The Bottom Line
- K9 spots spam precisely, no false positives
- User friendly interface
- K9 works with any email client
- K9 configuration could be easier, better organized
- No remote administration, Web interface
- K9 supports POP accounts only
- K9 checks POP accounts for spam either as a standalone app or as a POP proxy.
- K9 uses advanced Bayesian statistical analysis to detect spam.
- Detected spam can be marked in the subject, or K9 adds a custom X-header for further filtering.
- False classifications can be corrected easily, and K9 learns with each correction.
- In addition to statistical filtering, K9 can use flexible custom-built keyword filters.
- K9 keeps detailed statistics about classifications, and emails can be broken down to the word level.
- Detecting (anti-)junk words hidden in HTML, K9 offers some protection against spammers' tricking.
- Optionally, K9 can query one DNS blackhole list for additional spam checking.
- K9 supports Windows 9x/ME/NT/2000/3/XP.
Guide Review - K9 1.28 - Spam Filter
The best thing about K9 is its ability to detect spam almost flawlessly using Bayesian statistics. All it takes is a bit of training in the easy to use interface (the exception being the configuration tab, which is a bit confusing), and you can filter all spam to a special folder automatically.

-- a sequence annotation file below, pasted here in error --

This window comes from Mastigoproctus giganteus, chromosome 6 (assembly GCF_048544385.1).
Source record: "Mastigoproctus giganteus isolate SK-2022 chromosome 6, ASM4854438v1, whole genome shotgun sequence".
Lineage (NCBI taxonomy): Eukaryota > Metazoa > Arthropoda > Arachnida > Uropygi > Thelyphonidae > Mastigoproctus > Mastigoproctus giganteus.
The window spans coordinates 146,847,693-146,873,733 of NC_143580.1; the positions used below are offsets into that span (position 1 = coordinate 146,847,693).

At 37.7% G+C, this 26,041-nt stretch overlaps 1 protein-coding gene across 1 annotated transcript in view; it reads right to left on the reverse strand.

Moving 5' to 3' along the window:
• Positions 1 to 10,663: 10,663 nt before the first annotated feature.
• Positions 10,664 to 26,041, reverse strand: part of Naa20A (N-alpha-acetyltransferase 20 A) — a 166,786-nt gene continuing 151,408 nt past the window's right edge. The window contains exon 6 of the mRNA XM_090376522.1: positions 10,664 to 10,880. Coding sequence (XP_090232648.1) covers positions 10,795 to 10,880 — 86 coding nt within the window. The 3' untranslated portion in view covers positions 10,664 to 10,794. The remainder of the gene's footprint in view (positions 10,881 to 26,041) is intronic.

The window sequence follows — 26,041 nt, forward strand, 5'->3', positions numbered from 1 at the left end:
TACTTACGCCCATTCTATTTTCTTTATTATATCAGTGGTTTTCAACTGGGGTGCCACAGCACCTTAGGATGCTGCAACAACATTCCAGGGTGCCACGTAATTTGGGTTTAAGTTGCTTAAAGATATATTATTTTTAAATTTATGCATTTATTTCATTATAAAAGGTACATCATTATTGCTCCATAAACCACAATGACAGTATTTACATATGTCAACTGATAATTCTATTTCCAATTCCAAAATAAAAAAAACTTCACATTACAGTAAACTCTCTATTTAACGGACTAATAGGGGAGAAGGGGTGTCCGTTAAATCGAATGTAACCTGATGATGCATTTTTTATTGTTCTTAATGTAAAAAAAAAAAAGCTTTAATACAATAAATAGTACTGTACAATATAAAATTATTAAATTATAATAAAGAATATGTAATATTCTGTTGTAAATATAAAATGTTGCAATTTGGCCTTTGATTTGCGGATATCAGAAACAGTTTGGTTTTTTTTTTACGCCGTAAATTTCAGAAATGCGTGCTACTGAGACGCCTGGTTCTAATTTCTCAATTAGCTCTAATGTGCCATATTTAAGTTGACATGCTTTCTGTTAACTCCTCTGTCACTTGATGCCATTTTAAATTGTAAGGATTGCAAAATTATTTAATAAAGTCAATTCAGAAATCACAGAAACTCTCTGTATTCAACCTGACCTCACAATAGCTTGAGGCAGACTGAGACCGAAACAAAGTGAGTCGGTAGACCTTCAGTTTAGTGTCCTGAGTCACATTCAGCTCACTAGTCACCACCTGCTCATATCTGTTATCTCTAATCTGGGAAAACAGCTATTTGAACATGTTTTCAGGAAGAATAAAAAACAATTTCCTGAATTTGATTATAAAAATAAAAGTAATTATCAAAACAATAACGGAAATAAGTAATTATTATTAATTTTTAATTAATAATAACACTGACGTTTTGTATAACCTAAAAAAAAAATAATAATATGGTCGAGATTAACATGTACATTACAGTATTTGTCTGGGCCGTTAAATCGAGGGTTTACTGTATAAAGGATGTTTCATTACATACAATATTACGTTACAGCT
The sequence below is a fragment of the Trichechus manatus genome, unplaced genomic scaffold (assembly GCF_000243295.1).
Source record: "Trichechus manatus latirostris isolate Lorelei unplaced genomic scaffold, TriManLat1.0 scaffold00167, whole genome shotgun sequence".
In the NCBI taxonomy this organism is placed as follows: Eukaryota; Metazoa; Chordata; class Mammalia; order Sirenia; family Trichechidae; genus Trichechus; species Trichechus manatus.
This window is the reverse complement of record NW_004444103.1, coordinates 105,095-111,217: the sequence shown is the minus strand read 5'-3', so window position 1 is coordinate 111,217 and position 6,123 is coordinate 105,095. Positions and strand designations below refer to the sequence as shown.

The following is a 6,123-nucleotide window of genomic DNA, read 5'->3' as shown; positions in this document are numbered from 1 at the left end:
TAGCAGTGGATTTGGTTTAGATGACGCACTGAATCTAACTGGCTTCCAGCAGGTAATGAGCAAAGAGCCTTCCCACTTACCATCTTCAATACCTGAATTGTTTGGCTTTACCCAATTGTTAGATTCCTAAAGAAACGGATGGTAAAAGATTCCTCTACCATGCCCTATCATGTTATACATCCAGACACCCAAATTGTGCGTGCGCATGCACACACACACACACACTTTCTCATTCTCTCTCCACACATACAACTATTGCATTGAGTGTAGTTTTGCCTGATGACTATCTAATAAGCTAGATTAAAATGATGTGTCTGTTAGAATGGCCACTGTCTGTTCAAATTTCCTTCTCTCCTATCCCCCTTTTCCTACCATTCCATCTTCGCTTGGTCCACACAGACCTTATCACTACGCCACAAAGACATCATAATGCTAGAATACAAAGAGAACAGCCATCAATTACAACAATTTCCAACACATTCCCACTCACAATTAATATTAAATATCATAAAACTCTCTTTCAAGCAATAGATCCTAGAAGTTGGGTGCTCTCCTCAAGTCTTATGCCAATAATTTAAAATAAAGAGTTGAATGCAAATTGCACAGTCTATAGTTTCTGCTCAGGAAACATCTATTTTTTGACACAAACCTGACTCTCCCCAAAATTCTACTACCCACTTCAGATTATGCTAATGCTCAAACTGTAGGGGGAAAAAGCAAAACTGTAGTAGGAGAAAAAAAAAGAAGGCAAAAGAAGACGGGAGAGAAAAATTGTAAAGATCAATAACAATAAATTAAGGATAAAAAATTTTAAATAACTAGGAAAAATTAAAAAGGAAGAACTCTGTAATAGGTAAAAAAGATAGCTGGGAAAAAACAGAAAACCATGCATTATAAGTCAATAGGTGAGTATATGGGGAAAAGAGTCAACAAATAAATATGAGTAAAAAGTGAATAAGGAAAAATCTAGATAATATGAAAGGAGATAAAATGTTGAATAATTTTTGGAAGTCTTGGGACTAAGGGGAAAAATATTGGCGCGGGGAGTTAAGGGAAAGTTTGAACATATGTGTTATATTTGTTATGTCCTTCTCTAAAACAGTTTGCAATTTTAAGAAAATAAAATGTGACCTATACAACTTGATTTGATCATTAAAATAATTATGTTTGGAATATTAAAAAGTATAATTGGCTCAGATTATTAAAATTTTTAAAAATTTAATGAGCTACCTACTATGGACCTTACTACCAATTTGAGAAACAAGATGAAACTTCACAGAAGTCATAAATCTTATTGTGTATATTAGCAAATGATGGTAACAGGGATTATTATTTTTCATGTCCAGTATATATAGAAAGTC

While K9 can query a DNS blackhole list server for known spammers, I don't recommend turning this feature on. It will add nothing to K9's junk mail detection accuracy but some to the time it takes to classify mail.
Working as a POP proxy, K9 can be used with just about any email client. Unfortunately, this also means K9 is restricted to POP accounts. IMAP users must look elsewhere for advanced spam protection.
In addition to IMAP support, remote administration (maybe via a Web interface) would make a nice enhancement for K9.